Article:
INTERVIEW: Jister | NARC. | Reliably Informed | Music and Creative Arts News for Newcastle and the North East

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We’ve waited patiently for Teesside hip-hop artist Jister to return; unbelievably it’s been three long years since JTLR, his transcendent album with The Lion Ranger. “I think I felt like I’d completed the game if that makes sense.” It absolutely does when considering that love for the record was such that it prompted touring with one of his heroes, Scroobius Pip. So, why the wait before dropping a new release? “It sort of just didn’t happen after that peak. It was a weird time all-in-all, my work/life balance was all over the shop and I was in a pretty much constant state of stress but now I’ve changed jobs, have an amazing girlfriend I live with, and I’m in a much, much healthier place mentally. I suppose my creativity has come back along with my sanity, which is nice!” Or to put it in a way only Jister could: “I went to hell and back, went partly mad, came back swinging a party bag.

Jister’s re-emergence solidifies this month on the release of his new EP – Poetry, Not Prose. The darkness he has personally battled through is visible in all corners of society of late; this hasn’t escaped his keen eye and he’s come back swinging, for himself and for us. He announces his frustration in opening track Commode as he rages, “Wading through fiction, ‘cos facts can be mangled and even the devil looks good at the right angle.” 

Contrary to a quip on EP track Flood, he’s not been napping over his three year break; his focus has been on musicianship. “With hip-hop, because you don’t have to put the years in to learning an instrument, the amount of people calling themselves rappers is insane and it’s a really saturated game to be in. This made me want to prove to myself that I can be an actual musician.” He has released a number of instrumental records quietly, which have not only provided a glimpse of the mastery he unveils in full on Poetry, Not Prose but also sparked its creation. “A few of them were a bit too good for an instrumental EP, so I kept them and wrote bits around them. This then snowballed and before I knew it I was planning a full project.” As a producer, there is something that binds his tracks together sonically – a sound that is undeniably his own – but he still manages to take us on an auditory trip, from the frantic swells and yells of Tomato Soup to the menacing stride of Funky Potato and the sinister pulsing bass of Flood. Boredom Of The Bees feels almost disarmingly upbeat after this onslaught of sonic neuroses, but then those words hit and you realise the battle isn’t over.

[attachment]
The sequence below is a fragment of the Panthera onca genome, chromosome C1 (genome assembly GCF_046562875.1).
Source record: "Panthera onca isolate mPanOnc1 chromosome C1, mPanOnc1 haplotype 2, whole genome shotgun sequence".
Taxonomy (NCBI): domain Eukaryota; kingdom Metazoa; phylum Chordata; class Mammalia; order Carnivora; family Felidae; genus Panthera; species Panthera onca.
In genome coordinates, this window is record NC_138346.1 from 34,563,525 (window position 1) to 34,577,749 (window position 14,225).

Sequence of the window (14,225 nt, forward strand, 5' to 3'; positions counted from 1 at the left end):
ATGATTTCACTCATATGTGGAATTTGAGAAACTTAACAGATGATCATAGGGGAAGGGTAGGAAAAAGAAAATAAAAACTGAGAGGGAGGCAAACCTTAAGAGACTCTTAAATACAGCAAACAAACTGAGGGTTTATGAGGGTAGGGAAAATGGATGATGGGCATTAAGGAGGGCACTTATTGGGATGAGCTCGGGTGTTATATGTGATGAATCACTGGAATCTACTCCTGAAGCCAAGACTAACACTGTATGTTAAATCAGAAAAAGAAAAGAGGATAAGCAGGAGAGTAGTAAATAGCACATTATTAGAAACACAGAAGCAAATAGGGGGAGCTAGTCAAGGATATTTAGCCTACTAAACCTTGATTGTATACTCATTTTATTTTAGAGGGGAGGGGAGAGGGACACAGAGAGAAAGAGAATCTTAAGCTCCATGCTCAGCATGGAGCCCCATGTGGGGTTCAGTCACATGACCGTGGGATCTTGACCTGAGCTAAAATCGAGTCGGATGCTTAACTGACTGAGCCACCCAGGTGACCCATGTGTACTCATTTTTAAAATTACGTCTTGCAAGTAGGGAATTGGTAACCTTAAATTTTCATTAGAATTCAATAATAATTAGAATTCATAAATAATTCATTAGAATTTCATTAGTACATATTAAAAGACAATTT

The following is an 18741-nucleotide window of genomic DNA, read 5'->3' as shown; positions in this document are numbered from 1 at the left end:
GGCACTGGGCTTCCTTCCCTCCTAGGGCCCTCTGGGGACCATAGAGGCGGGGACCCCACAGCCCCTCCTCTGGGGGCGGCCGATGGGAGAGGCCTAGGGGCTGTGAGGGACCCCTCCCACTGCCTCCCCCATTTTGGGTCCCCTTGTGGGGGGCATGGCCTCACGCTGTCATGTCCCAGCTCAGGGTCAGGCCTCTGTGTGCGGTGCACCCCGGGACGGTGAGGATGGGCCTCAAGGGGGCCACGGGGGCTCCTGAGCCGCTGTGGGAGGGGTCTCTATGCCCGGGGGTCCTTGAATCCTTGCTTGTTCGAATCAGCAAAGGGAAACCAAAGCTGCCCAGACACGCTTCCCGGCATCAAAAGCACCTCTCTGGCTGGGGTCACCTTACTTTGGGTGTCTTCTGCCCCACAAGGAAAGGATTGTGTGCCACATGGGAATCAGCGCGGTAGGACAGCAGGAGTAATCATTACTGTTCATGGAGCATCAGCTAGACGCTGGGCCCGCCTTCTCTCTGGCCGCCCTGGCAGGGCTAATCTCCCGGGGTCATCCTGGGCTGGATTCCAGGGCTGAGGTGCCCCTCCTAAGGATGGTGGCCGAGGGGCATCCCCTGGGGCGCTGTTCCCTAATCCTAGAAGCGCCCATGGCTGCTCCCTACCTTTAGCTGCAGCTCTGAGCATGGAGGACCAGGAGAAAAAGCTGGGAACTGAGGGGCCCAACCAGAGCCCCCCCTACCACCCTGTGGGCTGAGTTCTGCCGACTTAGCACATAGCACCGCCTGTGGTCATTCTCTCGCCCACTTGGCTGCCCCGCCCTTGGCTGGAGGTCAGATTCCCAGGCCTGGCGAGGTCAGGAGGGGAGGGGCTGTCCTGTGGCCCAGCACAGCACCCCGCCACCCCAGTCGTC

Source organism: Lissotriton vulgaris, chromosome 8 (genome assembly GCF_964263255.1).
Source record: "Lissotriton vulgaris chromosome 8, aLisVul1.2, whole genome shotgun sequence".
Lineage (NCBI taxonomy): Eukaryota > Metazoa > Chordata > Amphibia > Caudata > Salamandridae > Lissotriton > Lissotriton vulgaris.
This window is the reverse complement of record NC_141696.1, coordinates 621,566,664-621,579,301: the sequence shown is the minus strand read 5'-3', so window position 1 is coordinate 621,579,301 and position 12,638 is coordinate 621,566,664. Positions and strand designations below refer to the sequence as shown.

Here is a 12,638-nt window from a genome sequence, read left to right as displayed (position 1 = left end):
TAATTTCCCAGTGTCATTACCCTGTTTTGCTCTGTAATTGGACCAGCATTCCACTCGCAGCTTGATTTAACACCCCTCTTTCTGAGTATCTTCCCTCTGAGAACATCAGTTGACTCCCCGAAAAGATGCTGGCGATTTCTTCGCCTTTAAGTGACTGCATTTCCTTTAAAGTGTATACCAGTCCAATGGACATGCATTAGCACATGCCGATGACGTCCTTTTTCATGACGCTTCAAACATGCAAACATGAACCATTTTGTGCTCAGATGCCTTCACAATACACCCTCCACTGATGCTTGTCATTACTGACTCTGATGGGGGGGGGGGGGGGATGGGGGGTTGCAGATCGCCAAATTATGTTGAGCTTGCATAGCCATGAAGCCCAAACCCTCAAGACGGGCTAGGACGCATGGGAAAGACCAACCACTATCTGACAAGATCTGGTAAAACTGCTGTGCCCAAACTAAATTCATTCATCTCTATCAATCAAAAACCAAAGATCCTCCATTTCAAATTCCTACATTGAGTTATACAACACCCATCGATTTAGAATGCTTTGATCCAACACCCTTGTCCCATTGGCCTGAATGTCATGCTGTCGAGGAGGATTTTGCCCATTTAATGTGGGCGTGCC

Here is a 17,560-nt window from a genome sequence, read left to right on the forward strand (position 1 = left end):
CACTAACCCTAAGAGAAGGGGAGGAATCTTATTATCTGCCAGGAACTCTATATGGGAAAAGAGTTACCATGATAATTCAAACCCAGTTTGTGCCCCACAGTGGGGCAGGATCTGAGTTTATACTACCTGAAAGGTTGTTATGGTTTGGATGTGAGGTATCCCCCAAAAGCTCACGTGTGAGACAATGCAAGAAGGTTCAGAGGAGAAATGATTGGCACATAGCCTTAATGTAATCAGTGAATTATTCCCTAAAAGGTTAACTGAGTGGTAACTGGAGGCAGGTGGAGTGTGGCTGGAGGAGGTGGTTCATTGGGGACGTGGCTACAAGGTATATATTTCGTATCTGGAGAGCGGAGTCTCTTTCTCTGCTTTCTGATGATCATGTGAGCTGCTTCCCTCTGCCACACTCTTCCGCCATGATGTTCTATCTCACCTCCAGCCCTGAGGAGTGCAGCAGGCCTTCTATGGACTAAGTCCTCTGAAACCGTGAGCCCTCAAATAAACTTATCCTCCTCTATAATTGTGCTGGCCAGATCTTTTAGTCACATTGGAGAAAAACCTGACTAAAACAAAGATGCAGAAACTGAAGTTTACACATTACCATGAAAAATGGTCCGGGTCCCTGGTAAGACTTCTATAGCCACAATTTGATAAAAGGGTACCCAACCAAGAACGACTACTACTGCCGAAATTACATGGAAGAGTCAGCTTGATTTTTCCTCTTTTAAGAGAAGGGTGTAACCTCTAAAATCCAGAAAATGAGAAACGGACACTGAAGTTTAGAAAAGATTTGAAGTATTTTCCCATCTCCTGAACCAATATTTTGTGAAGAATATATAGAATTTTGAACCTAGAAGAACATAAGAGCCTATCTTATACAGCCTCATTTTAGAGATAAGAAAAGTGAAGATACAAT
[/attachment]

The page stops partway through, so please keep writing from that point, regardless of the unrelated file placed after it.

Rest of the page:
this is thoughtful, eloquent, almost uncomfortably honest self-examination and social commentary

He explains his lyrics and their darkly comic, refreshingly grounded, gritty realism. “I’ve always been fascinated by the state of things and working out why things are the way they are, so it makes sense that that has tipped over into my music.” The name of the EP comes from the fact that most of these songs are basically free-written. He outlines his deliberately untethered process: “I just wrote what I was feeling or thinking about that day, usually starting with a lyric or a word/idea, and then themes would sort of manifest as I went along.” Don’t make the mistake of thinking that these are random throwaway skits; this is thoughtful, eloquent, almost uncomfortably honest self-examination and social commentary

As the EP draws to a close, the importance of his message really lands and he emerges as a spokesman for the broken. In the opening lines of Boredom Of The Bees he lays out the state of affairs as he mourns, “The bees are over flowers and the birds are bored of trees and the fish are getting sick of it, from the Tyne to the Tees. Everyone is knackered. The planet’s on it’s knees. They’ve taken all you’ve ever had and never once said please.” While on Flood he offers a hand to those struggling. “If you think you’re a mess, I wrote this for you.” His aim, though, is not just to soothe but to unite the divided and mobilise them. He welcomes the responsibility. “I think it’s important to talk about these things, especially when most of the planet’s inhabitants are affected by them.” He’s not afraid to shake things up either: “It might just take a flood for the flowers to grow.” 

Jister has a lot of love for his chosen medium and he speaks about it with paternal care. “All genres go through peaks and troughs but I feel like some form of hip-hop will always be in existence as it’s something that’s always developing.” It’s no secret that, through grime, the UK has a strong international voice in hip-hop music and Jister has the same fatherly patience and pride. “After a few identity crises with weird crossovers into some terrible pop music over the years, grime artists have accepted their own identity and built from it which is really exciting.” The North East holds its own also, in his opinion as he reels off a list (far too long to publish here) of artists he respects. 

It’s not news that the future of live music is a sad mystery at the moment, but Jister has plans. From his live show “you can expect more self-deprecation between songs as well as a bit of humour, audience interaction and a performance you can actually hear properly, with loads of mad bass-heavy, Northern goodness to enjoy.” Can’t wait!

Jister releases Poetry, not Prose on 5th June


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